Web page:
A few years ago, project managers relied on tools like Excel sheets and Gantt charts to manage their project schedules. But those tools now seem old-fashioned.

For starters, they aren’t great for communicating with your project team. If (or when!) something gets delayed, you’ll have to manually inform everyone involved.

Nowadays, there’s a better — and smarter — way. With a combination of AI, collaboration features, and proven processes, monday work management can make the job of scheduling a project way easier.

Instead of calculating your critical path manually or designing a Gantt chart on Excel, the right software can automate those tasks for you, so you focus on what really matters.

Here are a few ways you can use monday work management for project schedule management:

Board views's board views screenshot

Board views allow you to visualize your project from many different perspectives and angles in just a couple of clicks. This way, you can analyze the data that’s most relevant to you.

Let’s break some of them down:

  • Gantt chart: visually represents the timeline of project tasks and their dependencies, allowing you to monitor task progress, identify bottlenecks, and manage your project schedule efficiently.
  • Workload: helps you oversee who’s doing what at every stage of the project and visualize the distribution of your work.
  • Timeline: gives you a visual representation of dates and the project timeline as a whole.
  • Calendar: allows you to visualize all your tasks, activities, and deadlines in the form of a calendar.

To get a full description of all of’s views, we suggest you read this guide.

Real-time dashboards

Dashboards let you instantly know where work stands, track project completion, and manage resources. This enables you to quickly identify deviations, delays, or a lack of resources, so you can react promptly. Dashboards also promote transparency, collaboration, and alignment among team members, fostering a proactive approach to project schedule management.

roadmap dashboard in

Automated updates

Keep everyone on the same page and notify the whole team of changes to the project schedule management plan with automated updates. Easily collaborate across your organization and with external stakeholders and customers.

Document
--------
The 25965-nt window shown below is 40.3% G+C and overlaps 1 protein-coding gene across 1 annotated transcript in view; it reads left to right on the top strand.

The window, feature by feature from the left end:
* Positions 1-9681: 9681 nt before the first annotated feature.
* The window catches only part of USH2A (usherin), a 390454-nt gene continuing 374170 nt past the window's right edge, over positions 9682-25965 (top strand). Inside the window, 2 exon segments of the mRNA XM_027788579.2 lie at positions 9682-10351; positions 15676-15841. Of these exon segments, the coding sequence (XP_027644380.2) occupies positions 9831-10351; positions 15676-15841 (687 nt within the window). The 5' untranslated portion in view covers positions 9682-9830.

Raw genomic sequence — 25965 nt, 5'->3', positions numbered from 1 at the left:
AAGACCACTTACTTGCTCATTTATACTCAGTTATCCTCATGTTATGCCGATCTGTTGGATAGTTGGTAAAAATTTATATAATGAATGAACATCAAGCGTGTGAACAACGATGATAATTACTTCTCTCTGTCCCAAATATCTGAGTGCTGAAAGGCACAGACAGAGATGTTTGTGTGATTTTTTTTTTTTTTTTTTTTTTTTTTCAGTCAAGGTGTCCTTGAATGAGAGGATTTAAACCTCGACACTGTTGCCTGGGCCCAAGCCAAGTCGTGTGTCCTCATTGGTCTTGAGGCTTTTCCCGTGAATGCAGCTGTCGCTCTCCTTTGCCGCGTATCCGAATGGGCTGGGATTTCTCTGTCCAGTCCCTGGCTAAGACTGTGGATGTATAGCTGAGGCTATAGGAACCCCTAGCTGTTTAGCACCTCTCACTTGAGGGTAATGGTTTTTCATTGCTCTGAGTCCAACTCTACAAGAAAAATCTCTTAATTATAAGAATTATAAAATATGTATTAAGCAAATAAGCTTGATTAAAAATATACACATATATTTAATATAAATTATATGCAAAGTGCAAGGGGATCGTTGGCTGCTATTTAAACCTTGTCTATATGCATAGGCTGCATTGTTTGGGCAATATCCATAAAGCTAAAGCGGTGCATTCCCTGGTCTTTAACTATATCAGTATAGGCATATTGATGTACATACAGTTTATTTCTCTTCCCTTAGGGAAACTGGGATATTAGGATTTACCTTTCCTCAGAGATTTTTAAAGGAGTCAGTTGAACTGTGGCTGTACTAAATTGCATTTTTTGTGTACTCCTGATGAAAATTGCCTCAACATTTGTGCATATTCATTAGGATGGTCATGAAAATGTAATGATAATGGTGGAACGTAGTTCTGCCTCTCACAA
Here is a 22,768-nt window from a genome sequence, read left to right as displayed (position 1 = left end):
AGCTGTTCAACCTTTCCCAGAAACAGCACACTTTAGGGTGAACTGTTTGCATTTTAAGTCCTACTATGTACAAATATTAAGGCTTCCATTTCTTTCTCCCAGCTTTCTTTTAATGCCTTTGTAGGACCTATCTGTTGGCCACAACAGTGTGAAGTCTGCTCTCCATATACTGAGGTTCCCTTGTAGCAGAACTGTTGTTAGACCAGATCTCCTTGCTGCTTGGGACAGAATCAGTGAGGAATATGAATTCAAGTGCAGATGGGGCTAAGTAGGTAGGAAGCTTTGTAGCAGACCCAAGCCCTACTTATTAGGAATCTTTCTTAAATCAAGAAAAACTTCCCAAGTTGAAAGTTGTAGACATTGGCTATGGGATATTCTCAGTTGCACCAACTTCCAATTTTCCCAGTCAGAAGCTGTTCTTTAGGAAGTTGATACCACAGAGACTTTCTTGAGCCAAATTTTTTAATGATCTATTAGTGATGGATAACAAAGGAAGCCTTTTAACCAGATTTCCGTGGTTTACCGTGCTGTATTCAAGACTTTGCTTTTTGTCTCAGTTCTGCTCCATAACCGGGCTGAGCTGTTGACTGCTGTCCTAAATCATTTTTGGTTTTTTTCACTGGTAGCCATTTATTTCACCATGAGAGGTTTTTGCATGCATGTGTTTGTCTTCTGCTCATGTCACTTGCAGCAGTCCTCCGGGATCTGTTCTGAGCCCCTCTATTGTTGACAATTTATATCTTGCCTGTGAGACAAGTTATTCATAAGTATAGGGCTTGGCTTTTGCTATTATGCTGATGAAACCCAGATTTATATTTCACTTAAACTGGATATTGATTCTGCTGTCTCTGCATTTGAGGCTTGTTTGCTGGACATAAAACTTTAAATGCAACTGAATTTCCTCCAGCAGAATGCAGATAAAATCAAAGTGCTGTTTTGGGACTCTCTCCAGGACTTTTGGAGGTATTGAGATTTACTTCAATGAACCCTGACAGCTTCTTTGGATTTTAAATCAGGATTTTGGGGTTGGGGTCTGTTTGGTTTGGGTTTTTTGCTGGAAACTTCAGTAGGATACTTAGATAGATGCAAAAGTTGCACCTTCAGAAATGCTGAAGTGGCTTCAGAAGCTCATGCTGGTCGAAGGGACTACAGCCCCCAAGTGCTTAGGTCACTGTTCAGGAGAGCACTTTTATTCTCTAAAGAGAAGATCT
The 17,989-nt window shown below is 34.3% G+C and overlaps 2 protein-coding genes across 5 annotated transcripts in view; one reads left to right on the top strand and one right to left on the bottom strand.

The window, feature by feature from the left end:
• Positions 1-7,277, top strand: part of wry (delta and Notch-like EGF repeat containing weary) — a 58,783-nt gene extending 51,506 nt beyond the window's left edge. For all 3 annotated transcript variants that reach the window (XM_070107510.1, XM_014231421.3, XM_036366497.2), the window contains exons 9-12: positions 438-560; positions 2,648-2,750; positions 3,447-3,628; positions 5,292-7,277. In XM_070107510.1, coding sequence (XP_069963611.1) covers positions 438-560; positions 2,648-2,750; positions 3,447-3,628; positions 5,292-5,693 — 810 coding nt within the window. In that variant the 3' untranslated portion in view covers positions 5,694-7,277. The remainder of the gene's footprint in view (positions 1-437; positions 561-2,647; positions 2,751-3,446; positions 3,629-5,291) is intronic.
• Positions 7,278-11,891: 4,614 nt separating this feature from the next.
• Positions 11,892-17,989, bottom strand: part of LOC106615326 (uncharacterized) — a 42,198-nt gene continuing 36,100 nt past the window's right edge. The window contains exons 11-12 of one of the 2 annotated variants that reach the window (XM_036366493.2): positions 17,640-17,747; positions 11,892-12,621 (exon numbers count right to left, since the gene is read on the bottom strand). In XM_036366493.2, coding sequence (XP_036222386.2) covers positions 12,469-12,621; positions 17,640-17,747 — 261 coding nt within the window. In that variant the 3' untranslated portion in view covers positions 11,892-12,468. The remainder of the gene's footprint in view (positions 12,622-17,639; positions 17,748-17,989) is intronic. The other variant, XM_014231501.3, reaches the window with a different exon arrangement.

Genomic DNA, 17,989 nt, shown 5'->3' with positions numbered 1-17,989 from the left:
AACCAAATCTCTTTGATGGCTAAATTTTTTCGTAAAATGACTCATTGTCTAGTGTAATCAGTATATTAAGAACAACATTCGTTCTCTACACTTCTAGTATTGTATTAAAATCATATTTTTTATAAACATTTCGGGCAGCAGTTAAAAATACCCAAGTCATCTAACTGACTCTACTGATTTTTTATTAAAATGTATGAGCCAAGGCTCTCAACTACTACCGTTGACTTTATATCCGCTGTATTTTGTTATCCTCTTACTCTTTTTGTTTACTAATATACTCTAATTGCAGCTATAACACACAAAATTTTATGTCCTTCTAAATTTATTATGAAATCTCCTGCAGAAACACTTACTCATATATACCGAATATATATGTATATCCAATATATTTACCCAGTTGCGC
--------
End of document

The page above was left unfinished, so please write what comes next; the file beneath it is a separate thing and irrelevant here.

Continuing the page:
Best practices for successful schedule management

Here are three expert tips for managing your project schedule management plan more effectively:

1. Define clear and measurable milestones

37% of projects fail due to the lack of defined project objectives and milestones, according to the Project Management Institute (PMI). To keep your project on schedule, set clear, easy-to-understand targets that your team can work towards.

2. Regularly track and communicate progress

More than half of all projects fail because of a “breakdown in communications.” Use project management software to make it easy to update your team and stakeholders, and take a proactive approach to notifying people about delays and bottlenecks.

3. Take project management seriously

Organizations that don’t integrate project management into their strategies will see their outright project failure rate increase by a factor of 2/3. Instead of scheduling projects on the fly, using a systematic approach to project management, coupled with an easy-to-use project management solution like, can make a huge difference to your schedule management.

Use one platform for better teamwork, and experience streamlined project scheduling

Whether you want to schedule personal projects or manage large, complex initiatives for your project team, now you have the information to start on solid ground.

If you’re trying to maximize your efforts, save time, and save yourself from unnecessary headaches, monday work management will make your job much easier.

Rosanna is a freelance content writer who writes non-boring content for B2B SaaS clients like ThoughtSpot, Lattice and She lives in Spain with her husband, her son, and a beagle puppy who eats her furniture. Learn more about her here: